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At the world’s edge: Western Sahara

Darren Mikus, World News Editor

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Originally published 11 October 2018

Have you ever stared long enough at a map that you notice those weird blotches and dotted lines? These are likely disputed territories, where one or more  countries claim a piece of land as part of their country. They may also be unrecognized countries, which have their own government and armed forces, yet are claimed by another country. “At the world’s edge” will look at some of these contested regions and examine them to better elucidate why these international irregularities exist and why they endure.

On the northwestern edge of Africa is a small region called Western Sahara, which most people never heard of. It is understandable why this would be the case, since it is geographically isolated from the rest of the world by that great desert from which it gets its name.

Western Sahara, depending on whom you ask, is either an independent Arab country called the “Sahrawi Arab Democratic Republic,” or constitutes part of Morocco, as that nation’s “Southern Provinces.”

This strange situation came about (as many on the African continent have arisen) from colonialism. This territory was initially a colony of Spain, (one of that country’s few and sparsely populated colonies after the collapse of its New World empire in the 1800s,) and, unsurprisingly, it was called “Spanish Sahara.” The Spanish generally neglected this colony, since it offered few resources they could have used.

Spain, under the dictatorship of Francisco Franco, held on to Spanish Sahara long after most of Africa had been decolonized. It was not until 1975, with the demise of Franco himself, that the Spanish government formally abandoned the territory. Afterwards, it became disputed between two neighboring nations, Mauritania to the south, and the aforementioned Morocco to the north.

Not long after independence, these two countries divided the territory, now simply known as Western Sahara, amongst themselves. Unbeknownst to them, however, there was a small revolutionary group called the Polisario Front, which engaged in guerilla warfare. Mauritania withdrew from the region, allowing Morocco to claim its portion.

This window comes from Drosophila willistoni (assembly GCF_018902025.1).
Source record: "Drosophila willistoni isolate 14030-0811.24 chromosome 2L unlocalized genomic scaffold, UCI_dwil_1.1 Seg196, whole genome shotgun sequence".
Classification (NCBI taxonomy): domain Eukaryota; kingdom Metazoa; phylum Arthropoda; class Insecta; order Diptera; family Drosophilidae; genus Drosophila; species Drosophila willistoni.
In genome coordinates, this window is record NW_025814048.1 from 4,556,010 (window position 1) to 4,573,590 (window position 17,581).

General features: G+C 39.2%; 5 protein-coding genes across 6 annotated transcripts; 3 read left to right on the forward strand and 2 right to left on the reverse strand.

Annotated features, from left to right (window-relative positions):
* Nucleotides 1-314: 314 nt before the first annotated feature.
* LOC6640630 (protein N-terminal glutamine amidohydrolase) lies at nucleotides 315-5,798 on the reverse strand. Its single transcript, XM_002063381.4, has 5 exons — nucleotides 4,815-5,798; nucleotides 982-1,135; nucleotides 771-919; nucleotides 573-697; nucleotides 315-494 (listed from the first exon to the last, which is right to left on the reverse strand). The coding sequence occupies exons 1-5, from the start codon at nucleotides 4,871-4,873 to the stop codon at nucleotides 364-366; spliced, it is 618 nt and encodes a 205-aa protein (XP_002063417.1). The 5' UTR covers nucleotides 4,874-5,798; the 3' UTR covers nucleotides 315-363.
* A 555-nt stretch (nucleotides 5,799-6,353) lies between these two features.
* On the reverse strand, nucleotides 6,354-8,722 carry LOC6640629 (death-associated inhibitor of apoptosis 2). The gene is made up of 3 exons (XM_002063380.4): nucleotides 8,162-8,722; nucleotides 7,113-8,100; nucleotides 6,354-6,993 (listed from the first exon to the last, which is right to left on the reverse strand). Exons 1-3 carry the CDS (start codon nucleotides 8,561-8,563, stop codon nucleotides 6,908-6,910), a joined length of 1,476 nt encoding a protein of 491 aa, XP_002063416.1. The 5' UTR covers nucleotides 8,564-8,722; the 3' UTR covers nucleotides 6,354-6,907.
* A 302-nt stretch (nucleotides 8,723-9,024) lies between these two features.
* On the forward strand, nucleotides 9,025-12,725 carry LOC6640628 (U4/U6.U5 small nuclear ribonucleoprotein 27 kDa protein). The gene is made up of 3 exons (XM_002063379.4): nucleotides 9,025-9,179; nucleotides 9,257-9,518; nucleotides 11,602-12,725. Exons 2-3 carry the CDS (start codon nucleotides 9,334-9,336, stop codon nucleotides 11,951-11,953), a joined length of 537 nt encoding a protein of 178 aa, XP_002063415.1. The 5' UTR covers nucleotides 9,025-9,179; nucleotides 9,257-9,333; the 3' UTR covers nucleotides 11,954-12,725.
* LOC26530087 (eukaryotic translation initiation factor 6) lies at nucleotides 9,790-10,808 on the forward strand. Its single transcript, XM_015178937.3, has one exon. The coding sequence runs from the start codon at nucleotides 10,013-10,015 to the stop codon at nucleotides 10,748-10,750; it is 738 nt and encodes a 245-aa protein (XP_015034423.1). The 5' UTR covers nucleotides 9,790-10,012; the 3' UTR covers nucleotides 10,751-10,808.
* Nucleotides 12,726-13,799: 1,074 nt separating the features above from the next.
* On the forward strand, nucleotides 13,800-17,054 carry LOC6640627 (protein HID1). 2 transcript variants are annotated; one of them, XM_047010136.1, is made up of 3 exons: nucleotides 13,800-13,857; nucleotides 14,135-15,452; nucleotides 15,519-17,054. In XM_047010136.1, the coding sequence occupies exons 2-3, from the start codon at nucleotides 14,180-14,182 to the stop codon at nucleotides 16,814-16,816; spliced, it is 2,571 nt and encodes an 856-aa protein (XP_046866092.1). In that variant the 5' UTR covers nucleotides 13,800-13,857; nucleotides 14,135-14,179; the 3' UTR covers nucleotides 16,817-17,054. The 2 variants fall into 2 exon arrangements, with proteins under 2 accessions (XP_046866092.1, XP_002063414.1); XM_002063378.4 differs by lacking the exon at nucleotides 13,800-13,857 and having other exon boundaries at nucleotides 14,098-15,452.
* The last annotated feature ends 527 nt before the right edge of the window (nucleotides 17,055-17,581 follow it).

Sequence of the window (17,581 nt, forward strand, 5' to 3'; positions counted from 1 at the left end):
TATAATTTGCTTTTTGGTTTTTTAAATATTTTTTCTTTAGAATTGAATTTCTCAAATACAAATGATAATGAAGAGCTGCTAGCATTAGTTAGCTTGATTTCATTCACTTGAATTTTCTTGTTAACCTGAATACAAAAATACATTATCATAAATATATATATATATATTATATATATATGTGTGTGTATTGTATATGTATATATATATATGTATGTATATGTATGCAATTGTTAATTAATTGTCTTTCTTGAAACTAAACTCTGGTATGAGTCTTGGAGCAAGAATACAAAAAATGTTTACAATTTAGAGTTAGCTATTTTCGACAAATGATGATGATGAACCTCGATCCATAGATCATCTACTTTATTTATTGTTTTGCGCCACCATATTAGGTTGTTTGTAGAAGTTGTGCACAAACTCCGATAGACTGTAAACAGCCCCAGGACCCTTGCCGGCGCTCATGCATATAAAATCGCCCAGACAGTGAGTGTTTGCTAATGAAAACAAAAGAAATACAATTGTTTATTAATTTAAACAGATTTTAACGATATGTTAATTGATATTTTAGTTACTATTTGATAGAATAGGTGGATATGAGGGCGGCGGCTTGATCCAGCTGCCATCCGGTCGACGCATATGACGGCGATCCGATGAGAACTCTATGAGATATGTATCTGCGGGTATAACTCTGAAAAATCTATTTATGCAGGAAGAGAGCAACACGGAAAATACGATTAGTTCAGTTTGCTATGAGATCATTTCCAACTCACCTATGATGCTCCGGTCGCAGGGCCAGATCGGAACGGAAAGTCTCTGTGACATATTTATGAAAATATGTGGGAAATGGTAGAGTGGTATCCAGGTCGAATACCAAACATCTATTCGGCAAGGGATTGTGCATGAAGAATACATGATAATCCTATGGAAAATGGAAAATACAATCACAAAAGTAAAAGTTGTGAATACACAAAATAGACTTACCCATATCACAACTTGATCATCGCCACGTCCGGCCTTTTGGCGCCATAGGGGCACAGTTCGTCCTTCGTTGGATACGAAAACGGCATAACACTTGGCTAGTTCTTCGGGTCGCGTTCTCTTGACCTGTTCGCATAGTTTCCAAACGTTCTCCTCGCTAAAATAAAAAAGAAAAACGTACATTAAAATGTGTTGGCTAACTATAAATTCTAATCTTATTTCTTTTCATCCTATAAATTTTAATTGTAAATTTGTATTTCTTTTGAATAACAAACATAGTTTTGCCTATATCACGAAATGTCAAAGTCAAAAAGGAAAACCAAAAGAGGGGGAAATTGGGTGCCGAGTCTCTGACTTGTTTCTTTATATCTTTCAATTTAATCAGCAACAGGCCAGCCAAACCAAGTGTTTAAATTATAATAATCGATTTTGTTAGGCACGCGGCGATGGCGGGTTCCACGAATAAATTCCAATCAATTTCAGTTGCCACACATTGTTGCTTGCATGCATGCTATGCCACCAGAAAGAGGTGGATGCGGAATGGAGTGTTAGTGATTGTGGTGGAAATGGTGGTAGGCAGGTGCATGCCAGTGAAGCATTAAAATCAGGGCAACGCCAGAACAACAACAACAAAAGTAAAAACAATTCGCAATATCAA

The Polisario Front continued its war for independence, ceasing only briefly in the 1990s when the United Nations attempted to broker a peaceful solution to the conflict. Morocco filibustered, frustrated referendums and sent more troops to occupy Western Sahara.

Today, the situation has not improved. Morocco continues to occupy Western Sahara, treating it, in some respects, as one of its provinces and in others as an occupied foreign country. The Polisario Front is still active, waging an underground campaign of resistance and sabotage. Because of its left-wing politics, the Polisario Front has led an informal front against Al Qaeda and other terrorist groups at the same time as it struggles against Moroccan forces, according to BBC News.

Why would Morocco continue to occupy this country if it was such a burden? In short, it has oil fields and phosphate mines. Moroccan companies have engaged in the exploitation of these resources since they were discovered in the early 2000s.

Sadly, no international negotiations have so far been able to secure to Western Sahara independence or self-government. It could remain an occupied land long into the future, or be fully absorbed into Morocco, although it seems that the latter option is slightly unrealistic.

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At the world’s edge: Western Sahara